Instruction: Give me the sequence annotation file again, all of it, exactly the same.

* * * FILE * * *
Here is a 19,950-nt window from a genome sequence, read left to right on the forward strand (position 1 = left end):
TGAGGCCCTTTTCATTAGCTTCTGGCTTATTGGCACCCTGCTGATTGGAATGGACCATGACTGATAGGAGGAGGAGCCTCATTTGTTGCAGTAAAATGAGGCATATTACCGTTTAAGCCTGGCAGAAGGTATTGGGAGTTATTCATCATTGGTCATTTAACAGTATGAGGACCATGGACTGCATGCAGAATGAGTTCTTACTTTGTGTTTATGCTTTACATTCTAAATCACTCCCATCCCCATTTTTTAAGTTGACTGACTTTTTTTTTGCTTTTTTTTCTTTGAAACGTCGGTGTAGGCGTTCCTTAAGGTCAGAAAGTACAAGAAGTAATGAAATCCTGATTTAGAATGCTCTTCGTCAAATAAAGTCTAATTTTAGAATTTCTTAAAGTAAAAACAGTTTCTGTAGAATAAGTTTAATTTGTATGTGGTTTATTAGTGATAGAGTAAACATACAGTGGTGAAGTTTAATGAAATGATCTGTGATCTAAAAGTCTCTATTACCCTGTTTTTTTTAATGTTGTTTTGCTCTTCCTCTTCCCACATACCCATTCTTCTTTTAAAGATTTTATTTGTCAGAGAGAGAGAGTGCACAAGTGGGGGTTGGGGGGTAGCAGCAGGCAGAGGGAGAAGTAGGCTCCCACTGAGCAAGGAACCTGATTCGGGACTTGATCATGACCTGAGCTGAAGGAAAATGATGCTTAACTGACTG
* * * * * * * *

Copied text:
Here is a 19,950-nt window from a genome sequence, read left to right on the forward strand (position 1 = left end):
TGAGGCCCTTTTCATTAGCTTCTGGCTTATTGGCACCCTGCTGATTGGAATGGACCATGACTGATAGGAGGAGGAGCCTCATTTGTTGCAGTAAAATGAGGCATATTACCGTTTAAGCCTGGCAGAAGGTATTGGGAGTTATTCATCATTGGTCATTTAACAGTATGAGGACCATGGACTGCATGCAGAATGAGTTCTTACTTTGTGTTTATGCTTTACATTCTAAATCACTCCCATCCCCATTTTTTAAGTTGACTGACTTTTTTTTTGCTTTTTTTTCTTTGAAACGTCGGTGTAGGCGTTCCTTAAGGTCAGAAAGTACAAGAAGTAATGAAATCCTGATTTAGAATGCTCTTCGTCAAATAAAGTCTAATTTTAGAATTTCTTAAAGTAAAAACAGTTTCTGTAGAATAAGTTTAATTTGTATGTGGTTTATTAGTGATAGAGTAAACATACAGTGGTGAAGTTTAATGAAATGATCTGTGATCTAAAAGTCTCTATTACCCTGTTTTTTTTAATGTTGTTTTGCTCTTCCTCTTCCCACATACCCATTCTTCTTTTAAAGATTTTATTTGTCAGAGAGAGAGAGTGCACAAGTGGGGGTTGGGGGGTAGCAGCAGGCAGAGGGAGAAGTAGGCTCCCACTGAGCAAGGAACCTGATTCGGGACTTGATCATGACCTGAGCTGAAGGAAAATGATGCTTAACTGACTG